SLA Printing

This is slightly off-topic, but ultimately technical, so I've not placed it in the something-different section of the site.

Off the back of the MNT Reform stuff, I'd been thinking of buying an SLA printer. Although few parts are 3D printed (trackball assembly, trackball buttons, speaker cover), I'd quite like to be able to produce those parts myself, given they're not metal, and aren't available off-the-shelf like the keycaps, screen, SOM and SSD/Wifi cards.

Here's some notes I've put together for my own reference. But for everyone else, I have an Elegoo Mars Pro, I'm printing with Elegoo's ABS-like red resin, and I'm washing/curing with isopropranol 99.9% in Elegoo's Mercury Plus washing/curing station. I'm quite happy with both, and there's a decent availability of parts like the resin tank and LCD.


SLA printers aren't as friendly as FDM printers. For one, the formats used aren't standardised. With FDM, no matter the model of printer, I could expect Cura (LGPLv3) to work without issues. The best parameters could be found from the community, and everyone benefitted with the continued development of Cura.

With SLA, it seems like every printer has a specific slicer to use. In my case, I bought an Elegoo Mars Pro - so the software provided was ‘Chitubox’. This, as you may expect, did not work out of the box on Devuan. This was largely due to my use of Wayland. Fortunately the more recent release fetched from Chitubox directly worked without issue. Although it is still proprietary software, which I'm not happy about.

Chitbux is not Cura. It's not even close in terms of features. But it does work, and it does have enough going for it to make it useful (print configuration, support generation, cost tracking).


Printing with an SLA printer is less - but more careful - work. Whereas FDM is something you can fiddle with while printing (I'm one to adjust the bed while the first few layers are going down), you can't do that here. Resin is messy stuff, and it's not good to get it anywhere you can't rinse down with isopropanol. Isopropanol is also not stuff you want to have lying about.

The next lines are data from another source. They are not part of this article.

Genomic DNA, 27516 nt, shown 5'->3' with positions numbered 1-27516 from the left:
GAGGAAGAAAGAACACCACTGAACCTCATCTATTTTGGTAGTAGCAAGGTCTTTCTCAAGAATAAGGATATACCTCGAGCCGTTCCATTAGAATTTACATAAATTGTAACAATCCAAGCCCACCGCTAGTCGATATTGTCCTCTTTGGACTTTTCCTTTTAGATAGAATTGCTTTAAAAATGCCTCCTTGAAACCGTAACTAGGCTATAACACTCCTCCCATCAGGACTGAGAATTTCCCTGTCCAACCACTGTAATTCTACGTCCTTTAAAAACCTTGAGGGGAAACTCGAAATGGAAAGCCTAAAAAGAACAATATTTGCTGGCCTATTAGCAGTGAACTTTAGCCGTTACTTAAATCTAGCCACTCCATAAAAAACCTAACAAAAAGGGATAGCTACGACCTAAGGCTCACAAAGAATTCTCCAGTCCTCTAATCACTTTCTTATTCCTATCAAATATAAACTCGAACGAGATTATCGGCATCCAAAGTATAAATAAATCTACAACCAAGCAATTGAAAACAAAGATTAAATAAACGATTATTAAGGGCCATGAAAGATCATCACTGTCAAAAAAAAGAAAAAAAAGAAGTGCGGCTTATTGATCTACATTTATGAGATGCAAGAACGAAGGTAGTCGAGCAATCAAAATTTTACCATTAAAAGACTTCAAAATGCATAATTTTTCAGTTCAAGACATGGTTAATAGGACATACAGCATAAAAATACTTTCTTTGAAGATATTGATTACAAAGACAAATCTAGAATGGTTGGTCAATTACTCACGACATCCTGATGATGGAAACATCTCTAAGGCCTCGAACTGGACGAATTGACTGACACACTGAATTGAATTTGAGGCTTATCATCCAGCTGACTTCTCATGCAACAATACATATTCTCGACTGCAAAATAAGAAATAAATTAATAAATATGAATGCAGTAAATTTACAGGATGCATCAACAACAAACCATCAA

Furthermore, much like FDM printing, the process itself gives off fumes. Unlike the sweet smell of melted PLA, cured resin is much less pleasant, and far more chemical. Given the printer came with masks and gloves, I can only assume there is some quantifiable risk in SLA printing.

The preparation of the model for printing isn't too different to FDM. Although SLA printers build downwards rather than upwards, the process is similar enough I haven't managed to ruin too many prints. The only change I found useful was to rotate flat-faced models 10% to reduce surface area on the FEP film. Unlike with FDM where you want a nice flat face to adhere to the bed, doing that on an SLA printer creates a form of suction that will end up with your print stuck to the bottom of the resin tank instead of the (rising) build platform.


I haven't tried water-washable resin. My impression is that the results are more brittle, but I could be wrong. Elegoo sell it, so when I run out of isopropanol I'll try it out. The general process for finishing a printed resin part is to remove the build platform, dunk it in 99% isopropanol to get rid of left-over resin, then cure it with a strong UV light for a few minutes.

So far I've found the results good enough to use without further work. But I did play around with clear lacquer, which undoubtedly made for cleaner more professional-looking parts. This could be further improved with some light sanding to blur the layers further.